Women’s History Month – Amelia Earhart

For the month of March, the world celebrates Women’s History Month. I am devoting a week each in March to one woman I am inspired by. 

For this week, I am devoting the week to Amelia Earhart.

Amelia Mary Earhart was born on 24th July 1897 to Samuel “Edwin” Stanton Earhart and Amelia “Amy” Earhart (nee Otis) in Atchison, Kansas. She was nicknamed Meeley or Millie, even answering to it well into adulthood. 

Amelia’s mother did not believe in raising her children to be “nice little girls” and allowed them to wear bloomers. However, her maternal grandmother disapproved of the “bloomers” they wore, and although Amelia liked the freedom of movement they provided, she was sensitive to the fact that the neighbourhood girls wore dresses. Amelia was characterised as a tomboy as a child. In 1904, with the help of her uncle, Amelia cobbled together a home-made ramp, fashioned after a roller coaster she had seen, and secured the ramp to the roof of the family toolshed. Amelia’s well-documented first flight ended dramatically. She emerged with a bruised lip, torn dress and a “sensation of excitement”. She had been noted as saying, “Oh, it’s just like flying!” 

Amelia had a terrible childhood with her father becoming an alcoholic and having to move around, and auction their house to pay for their debts. Throughout her childhood, she had continued to aspire to a future career. She kept a scrapbook of newspaper clippings about successful women in predominantly male-oriented fields, including film direction and production, law, advertising, management and mechanical engineering. 

During 1917, she visited her sister in Toronto. World War I had been raging and Amelia saw the returning wounded soldiers. After receiving training to be a nurse’s aid, she began work with the Voluntary Aid Detachment at Spadina Military Hospital. Her duties included preparing food in the kitchen for patients with special diets and hanging out prescribed medication at the hospital’s dispensary. It was here that she heard stories from military pilots and developed an interest in flying.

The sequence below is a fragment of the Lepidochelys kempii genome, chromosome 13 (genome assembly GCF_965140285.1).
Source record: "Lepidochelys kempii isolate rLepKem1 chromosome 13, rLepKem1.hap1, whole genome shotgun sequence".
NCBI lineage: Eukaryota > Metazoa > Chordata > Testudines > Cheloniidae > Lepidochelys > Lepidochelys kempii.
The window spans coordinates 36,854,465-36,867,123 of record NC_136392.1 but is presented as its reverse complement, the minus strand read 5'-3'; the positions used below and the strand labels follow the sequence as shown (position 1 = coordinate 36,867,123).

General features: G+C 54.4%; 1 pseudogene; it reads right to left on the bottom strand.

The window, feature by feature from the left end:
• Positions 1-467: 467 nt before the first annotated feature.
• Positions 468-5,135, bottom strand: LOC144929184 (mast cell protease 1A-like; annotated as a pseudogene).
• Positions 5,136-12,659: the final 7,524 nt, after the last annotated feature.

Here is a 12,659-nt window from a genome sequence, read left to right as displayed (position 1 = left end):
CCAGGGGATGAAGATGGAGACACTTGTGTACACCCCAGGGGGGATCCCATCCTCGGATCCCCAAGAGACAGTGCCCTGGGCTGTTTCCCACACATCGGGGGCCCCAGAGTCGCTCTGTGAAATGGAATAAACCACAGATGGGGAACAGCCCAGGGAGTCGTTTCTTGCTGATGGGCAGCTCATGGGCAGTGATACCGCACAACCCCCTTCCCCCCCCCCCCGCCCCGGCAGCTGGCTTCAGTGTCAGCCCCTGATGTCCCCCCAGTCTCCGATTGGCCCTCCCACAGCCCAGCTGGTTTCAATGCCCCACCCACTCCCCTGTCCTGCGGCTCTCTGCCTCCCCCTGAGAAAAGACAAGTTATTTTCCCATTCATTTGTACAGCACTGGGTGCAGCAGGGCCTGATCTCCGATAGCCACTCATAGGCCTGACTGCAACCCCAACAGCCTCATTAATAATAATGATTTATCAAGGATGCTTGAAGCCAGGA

In 1918, the Spanish Flu reached Toronto. Amelia became a patient, experiencing pneumonia and maxillary sinusitis. During the pre-antibiotic era, Amelia underwent multiple operations to wash out the affected maxillary sinus but it did not work. Chronic sinusitis will affect Amelia’s flying and activities later in life, and sometimes when on the airfield she was forced to wear a bandage on her cheek to cover a small drainage tube. 

In 1920, Amelia and her father attended an aerial meet in California. She asked if she could be on a passenger flight which cost $10 for 10 minutes. She said, “By the time I had got two or three hundred feet off the ground, I knew I had to fly.” 

Amelia had her first lesson on 3 January 1921 at Kinner Field on the west side of Long Beach Boulevard and Tweedy Road, now in the city of South Gate. Her commitment to flying required her to accept the frequent hard work and rudimentary conditions that accompanied early aviation training. To complete her image transformation, she also cropped her hair short in the style of other female flyers. In 1921, Earhart purchased a secondhand bright yellow Kinner Airster biplane, which she nicknamed “The Canary”.